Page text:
Turboliner ii

The wing spar of the Model 18 was fabricated by welding an assembly of tubular steel. The configuration of the tubes in combination with drilled holes from aftermarket STC modifications on some of these aircraft have allowed the spar to become susceptible to corrosion and cracking while in service. [18] This prompted the FAA to issue an Airworthiness Directive in 1975, mandating the fitting of a spar strap to some Model 18s. This led, in turn, to the retirement of a large number of STC-modified Model 18s when owners determined the aircraft were worth less than the cost of the modifications. The corrosion on unmodified spars was not a problem, and occurred due to the additional exposed surface area created through the STC hole-drilling process. Further requirements have been mandated by the FAA and other national airworthiness authorities, including regular removal of the spar strap to allow the strap to be checked for cracks and corrosion and the spar to be X-rayed . In Australia, the airworthiness authority has placed a life limit on the airframe, beyond which aircraft are not allowed to fly. [19] [20] [21]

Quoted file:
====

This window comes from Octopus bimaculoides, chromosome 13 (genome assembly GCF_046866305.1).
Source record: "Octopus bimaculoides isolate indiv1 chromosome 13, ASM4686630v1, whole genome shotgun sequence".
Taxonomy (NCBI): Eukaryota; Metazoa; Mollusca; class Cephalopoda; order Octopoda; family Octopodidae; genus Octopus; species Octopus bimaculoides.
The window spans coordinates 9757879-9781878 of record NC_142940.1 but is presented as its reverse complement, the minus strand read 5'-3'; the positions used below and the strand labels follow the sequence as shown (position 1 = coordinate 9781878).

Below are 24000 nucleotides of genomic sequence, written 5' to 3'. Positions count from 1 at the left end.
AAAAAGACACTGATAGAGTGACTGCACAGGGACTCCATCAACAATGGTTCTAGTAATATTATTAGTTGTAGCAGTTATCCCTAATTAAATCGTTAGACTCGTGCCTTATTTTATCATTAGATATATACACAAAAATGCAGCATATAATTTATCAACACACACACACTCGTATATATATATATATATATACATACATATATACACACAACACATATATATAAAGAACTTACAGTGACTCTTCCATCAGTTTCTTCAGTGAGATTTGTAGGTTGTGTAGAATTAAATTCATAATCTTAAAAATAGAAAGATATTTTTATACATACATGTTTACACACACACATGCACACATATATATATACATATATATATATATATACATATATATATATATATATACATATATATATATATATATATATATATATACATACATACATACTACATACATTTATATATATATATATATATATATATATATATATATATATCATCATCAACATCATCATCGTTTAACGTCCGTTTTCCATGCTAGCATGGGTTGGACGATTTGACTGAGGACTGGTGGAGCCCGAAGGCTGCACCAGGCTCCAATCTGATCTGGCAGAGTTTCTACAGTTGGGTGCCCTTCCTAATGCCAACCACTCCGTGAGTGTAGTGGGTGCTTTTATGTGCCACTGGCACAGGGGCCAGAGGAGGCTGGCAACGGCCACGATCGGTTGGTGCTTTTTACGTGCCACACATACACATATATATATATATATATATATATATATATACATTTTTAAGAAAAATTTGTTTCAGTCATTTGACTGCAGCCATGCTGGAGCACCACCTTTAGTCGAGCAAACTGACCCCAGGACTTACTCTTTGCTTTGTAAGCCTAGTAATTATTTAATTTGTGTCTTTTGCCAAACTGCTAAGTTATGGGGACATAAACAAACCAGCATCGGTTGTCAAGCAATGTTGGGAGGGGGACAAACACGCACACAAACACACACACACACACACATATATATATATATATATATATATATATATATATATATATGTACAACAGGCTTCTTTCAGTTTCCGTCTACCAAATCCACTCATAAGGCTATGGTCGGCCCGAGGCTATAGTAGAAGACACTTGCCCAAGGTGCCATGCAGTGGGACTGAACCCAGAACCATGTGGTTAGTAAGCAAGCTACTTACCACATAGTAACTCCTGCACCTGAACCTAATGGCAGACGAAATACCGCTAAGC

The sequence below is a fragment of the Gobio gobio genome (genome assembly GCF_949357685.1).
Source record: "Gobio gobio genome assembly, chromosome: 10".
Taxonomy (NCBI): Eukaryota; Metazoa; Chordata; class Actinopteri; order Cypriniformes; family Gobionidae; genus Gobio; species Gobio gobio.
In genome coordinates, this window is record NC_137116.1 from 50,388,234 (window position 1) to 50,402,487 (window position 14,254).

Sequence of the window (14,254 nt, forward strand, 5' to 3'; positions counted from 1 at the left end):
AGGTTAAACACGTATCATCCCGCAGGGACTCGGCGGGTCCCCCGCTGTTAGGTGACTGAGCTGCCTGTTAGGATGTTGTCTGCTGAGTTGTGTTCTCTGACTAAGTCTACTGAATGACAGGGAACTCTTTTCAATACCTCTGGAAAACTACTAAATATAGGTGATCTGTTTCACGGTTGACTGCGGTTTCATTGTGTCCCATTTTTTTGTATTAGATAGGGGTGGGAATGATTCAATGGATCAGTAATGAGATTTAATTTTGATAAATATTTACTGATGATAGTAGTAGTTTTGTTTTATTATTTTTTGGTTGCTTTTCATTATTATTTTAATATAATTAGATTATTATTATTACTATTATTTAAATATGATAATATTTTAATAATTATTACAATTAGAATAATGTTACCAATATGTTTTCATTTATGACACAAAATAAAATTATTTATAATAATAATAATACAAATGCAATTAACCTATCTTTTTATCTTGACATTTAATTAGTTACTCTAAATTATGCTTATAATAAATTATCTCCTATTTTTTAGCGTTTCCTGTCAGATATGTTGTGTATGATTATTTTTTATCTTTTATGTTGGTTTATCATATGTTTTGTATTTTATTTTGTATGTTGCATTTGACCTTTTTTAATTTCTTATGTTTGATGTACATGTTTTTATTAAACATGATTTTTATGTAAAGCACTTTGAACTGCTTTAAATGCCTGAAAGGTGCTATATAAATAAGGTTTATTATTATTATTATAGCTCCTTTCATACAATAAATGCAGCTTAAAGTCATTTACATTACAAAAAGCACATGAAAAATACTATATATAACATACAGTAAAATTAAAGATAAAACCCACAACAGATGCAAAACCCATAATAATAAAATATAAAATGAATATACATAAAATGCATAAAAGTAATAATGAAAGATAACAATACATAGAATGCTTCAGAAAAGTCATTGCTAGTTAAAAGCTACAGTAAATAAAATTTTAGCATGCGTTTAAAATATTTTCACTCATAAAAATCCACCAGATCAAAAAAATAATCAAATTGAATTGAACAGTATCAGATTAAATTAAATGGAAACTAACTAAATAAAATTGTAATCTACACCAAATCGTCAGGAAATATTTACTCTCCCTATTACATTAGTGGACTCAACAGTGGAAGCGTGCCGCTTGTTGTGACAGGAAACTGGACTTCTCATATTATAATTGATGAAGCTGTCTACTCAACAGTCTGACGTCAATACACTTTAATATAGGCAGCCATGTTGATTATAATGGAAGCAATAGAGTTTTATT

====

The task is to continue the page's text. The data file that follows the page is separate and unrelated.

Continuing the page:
Turboliners arrived on the Detroit run on April 10, 1975. Additional equipment allowed Amtrak to add a round-trip in late April; the arrival of a third trainset in May made Chicago–Detroit the "first all-turbine-powered route". After one year of operation, ridership on the corridor had increased by 72 percent. The fixed capacity of 292 passengers on an RTL trainset proved an impediment; Amtrak could not add capacity when demand outstripped supply. Amtrak replaced one of the trainsets with a conventional locomotive hauling then-new Amfleet coaches in 1976; Turboliner service ended altogether by 1981 as more Amfleet equipment became available. [26]

Turboliner ii

turboliner ii


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